We are only a few
months away from confirmation of what will be the single biggest
shake-up to UK
financial reporting in our lifetime. UK GAAP as we know it will be
replaced by IFRS for SMEs.
ACCA Scotland will, together with Deloitte, be running
breakfast sessions on this topic in Edinburgh (Wednesday 29 September) and Aberdeen (Tuesday 5 October) to inform members
of the impact of the changes.
In the article below, Edinburgh and East of Scotland panel member Paul
Copland, a senior manager for Deloitte, discusses what happens next.
IFRS for SMEs – what happens next?
As has been
well covered in the accountancy press over the last 12 months, we are only a
few months away from confirmation of what will be the single biggest shake-up of UK financial reporting in our lifetime. UK GAAP as we know it will be withdrawn
and replaced by IFRS for SMEs.
There are many
questions companies are asking right now. What is driving this change? What
exactly is IFRS for SMEs? When does it come in? What does it mean for my
company? What should I be doing now? What
most of Europe’s capital markets, the UK’s listed groups adopted full IFRS in
2005. They were joined in 2007 by those companies on AIM and the public sector
is already well down its own route towards full IFRS adoption. IFRS is quickly becoming
the most widely recognised accounting framework in the world, with many
countries either mandating or permitting its use. Even our colleagues in the US
have started down a path that is likely to lead to their full transition towards
IFRS over the next five years, a move that would have been unimaginable a
after some of the events of the last two years, lenders, investors, analysts,
financial journalists and other commentators are increasingly looking for greater
consistency and comparability across global accounting rules. Unsurprisingly,
and not unreasonably, they wish to extend this to private companies not least
as it is not practical or sustainable to have two different overall frameworks.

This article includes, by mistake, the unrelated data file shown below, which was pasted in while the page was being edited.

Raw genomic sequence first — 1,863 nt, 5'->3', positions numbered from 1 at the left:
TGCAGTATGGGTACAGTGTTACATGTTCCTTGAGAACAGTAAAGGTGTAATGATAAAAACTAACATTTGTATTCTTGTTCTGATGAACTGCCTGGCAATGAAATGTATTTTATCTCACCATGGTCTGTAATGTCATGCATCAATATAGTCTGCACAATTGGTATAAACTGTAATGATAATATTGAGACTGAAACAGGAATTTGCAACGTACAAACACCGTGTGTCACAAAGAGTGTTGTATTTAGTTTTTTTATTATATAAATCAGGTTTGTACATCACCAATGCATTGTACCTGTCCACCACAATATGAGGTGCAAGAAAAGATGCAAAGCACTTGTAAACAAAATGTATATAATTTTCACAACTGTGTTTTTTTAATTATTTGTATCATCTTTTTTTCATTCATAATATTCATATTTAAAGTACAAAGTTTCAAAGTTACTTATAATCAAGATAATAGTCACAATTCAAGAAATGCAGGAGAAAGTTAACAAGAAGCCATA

IFRS for SMEs
is in some ways the IASB’s compromise solution. It puts forward a simpler and
less onerous regime which better aligns some of the current accounting rules,
whilst allowing certain opt-outs where the cost and effort of compliance with
full IFRS would be disproportionate and excessive for privately owned
principles of IFRS for SMEs are set out in one single document, as opposed to
the current maze of SSAPs, FRSs and UITF statements under UK GAAP. IFRS for
SMEs is also helpfully organised by topic and only runs to around 10% of the
length of full IFRS so it’s difficult to argue that the IASB has not listened
and simplified wherever practical and sensible to do so.
published last year require that, other than those small companies (as defined
by the Companies Act’s size criteria) which at least in the short term can
continue to follow the FRSSE, most current UK GAAP reporters are likely to have
to adopt IFRS for SMEs for their first year end accounts on or after 31 December
This is likely
to extend to certain unlisted but ‘publicly accountable’ entities forced to
adopt full IFRS, including certain investment trusts, co-operatives and credit
December 2012 may
seem like a long way out but, since comparatives will be required, this means
having a clean starting position at 1 January 2011 – just over six months away.
Since the proposals were published last year there has been a high level of
responses and public lobbying, from corporates as well as from HMRC which is itself
mandating a number of challenging changes, such as the introduction of XBRL
tagging of financial information, over a similar timescale.
There is a
current view that when the final exposure draft is published, probably in the summer
or autumn of 2010, the implementation date may slip by at least a year. Even so
we would urge companies to start thinking about the likely impacts over the
coming months. IFRS for SMEs is coming. The IASB and ASB are not likely to turn
So what are some
of the lessons learned by the thousands of companies who have already
transitioned away from UK GAAP?
Get ahead of the game early -
assess the impact during 2010
None of us
likes late surprises. The impact on no two companies is the same and therefore it
is important that you set up a team or at least allocate a senior finance team member
with primary responsibility for assessing the likely impact. If you currently